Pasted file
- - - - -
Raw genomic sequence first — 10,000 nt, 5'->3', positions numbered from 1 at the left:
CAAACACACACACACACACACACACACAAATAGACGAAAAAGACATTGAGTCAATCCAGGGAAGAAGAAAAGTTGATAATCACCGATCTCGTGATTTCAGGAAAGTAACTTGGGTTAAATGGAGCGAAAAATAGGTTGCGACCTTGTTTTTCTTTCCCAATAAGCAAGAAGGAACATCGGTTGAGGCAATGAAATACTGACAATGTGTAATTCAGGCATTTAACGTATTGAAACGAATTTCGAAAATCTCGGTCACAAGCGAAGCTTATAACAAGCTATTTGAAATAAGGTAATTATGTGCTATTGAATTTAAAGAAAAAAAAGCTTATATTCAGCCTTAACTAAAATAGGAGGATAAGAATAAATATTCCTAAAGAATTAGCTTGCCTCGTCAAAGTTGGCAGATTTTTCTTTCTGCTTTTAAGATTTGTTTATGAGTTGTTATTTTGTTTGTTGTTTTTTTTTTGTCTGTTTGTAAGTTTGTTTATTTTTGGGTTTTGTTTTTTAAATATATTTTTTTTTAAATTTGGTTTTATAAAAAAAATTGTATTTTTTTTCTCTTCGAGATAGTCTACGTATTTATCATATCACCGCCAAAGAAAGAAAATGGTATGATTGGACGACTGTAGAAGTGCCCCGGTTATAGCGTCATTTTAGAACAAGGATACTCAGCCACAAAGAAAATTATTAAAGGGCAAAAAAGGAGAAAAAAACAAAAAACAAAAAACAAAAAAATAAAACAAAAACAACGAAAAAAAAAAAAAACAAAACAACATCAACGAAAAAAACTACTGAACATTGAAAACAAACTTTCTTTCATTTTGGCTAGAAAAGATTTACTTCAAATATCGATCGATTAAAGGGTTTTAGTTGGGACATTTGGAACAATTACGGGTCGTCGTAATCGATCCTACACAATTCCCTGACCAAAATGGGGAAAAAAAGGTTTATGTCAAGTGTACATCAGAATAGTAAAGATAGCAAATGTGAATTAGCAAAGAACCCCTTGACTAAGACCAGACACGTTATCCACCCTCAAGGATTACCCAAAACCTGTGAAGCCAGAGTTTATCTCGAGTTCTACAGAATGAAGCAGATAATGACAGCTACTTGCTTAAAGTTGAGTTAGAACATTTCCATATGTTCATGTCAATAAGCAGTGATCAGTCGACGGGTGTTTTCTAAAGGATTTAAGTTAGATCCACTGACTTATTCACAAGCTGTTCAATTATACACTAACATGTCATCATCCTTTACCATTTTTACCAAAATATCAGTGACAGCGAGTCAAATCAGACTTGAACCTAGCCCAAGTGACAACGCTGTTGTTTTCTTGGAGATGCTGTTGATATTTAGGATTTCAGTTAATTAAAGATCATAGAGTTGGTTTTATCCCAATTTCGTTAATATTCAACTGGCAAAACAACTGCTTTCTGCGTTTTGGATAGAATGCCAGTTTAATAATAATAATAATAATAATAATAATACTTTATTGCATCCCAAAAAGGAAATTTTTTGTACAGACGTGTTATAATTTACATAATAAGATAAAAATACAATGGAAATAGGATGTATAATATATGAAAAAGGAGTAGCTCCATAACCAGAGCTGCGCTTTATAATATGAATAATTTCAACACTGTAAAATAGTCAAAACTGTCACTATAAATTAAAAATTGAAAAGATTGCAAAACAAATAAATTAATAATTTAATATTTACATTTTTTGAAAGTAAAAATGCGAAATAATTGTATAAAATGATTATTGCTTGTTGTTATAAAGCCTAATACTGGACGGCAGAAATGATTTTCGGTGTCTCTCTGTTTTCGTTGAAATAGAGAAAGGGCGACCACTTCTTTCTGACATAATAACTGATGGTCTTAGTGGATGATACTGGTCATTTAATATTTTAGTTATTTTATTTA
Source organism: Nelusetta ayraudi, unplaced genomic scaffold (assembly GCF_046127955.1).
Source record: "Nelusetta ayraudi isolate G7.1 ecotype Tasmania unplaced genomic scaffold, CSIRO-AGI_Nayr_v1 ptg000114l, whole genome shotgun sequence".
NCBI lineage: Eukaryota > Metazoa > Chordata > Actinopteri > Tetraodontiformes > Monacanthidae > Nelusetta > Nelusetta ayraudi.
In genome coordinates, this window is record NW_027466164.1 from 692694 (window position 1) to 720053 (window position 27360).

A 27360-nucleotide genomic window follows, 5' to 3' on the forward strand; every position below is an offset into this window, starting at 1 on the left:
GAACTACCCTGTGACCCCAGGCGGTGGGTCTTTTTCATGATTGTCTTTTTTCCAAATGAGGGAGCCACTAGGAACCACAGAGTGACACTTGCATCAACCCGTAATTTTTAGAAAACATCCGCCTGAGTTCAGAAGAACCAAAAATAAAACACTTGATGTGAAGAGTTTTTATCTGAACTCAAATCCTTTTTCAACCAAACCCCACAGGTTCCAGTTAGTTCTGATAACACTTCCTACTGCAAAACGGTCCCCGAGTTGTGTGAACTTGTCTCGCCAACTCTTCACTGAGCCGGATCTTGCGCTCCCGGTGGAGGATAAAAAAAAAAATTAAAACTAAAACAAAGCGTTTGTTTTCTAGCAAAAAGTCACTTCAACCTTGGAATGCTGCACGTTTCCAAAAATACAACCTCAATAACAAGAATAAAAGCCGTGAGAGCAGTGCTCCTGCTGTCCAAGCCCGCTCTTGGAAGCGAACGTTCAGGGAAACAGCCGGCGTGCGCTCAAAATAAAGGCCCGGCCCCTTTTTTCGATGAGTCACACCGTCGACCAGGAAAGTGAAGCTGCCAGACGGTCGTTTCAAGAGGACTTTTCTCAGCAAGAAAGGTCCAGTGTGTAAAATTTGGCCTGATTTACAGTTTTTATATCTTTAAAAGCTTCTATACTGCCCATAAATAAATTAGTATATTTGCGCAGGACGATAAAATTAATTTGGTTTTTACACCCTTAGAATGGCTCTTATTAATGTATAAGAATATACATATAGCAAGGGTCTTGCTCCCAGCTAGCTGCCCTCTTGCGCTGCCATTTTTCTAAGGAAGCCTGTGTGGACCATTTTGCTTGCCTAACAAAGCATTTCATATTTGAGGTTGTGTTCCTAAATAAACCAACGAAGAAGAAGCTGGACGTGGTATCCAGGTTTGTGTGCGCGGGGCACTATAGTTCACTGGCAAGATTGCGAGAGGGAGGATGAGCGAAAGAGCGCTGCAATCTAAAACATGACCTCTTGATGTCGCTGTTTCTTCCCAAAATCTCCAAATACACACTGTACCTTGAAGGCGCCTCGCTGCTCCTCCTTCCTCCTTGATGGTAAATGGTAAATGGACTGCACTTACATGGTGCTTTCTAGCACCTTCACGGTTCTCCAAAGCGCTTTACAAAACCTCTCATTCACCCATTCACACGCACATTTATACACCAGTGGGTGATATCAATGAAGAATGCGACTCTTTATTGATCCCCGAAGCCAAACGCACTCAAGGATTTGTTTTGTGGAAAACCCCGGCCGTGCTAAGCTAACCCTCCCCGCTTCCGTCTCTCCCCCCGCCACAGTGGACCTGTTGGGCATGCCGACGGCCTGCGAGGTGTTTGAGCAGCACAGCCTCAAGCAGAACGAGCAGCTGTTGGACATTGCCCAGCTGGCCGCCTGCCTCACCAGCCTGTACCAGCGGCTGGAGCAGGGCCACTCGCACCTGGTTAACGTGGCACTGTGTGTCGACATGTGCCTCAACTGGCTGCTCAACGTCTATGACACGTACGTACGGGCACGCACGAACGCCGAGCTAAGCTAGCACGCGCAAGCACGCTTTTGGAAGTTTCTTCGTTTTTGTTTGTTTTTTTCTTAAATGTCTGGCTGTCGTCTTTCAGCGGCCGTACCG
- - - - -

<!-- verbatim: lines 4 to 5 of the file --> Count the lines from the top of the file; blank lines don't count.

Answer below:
Source record: "Nelusetta ayraudi isolate G7.1 ecotype Tasmania unplaced genomic scaffold, CSIRO-AGI_Nayr_v1 ptg000114l, whole genome shotgun sequence".
NCBI lineage: Eukaryota > Metazoa > Chordata > Actinopteri > Tetraodontiformes > Monacanthidae > Nelusetta > Nelusetta ayraudi.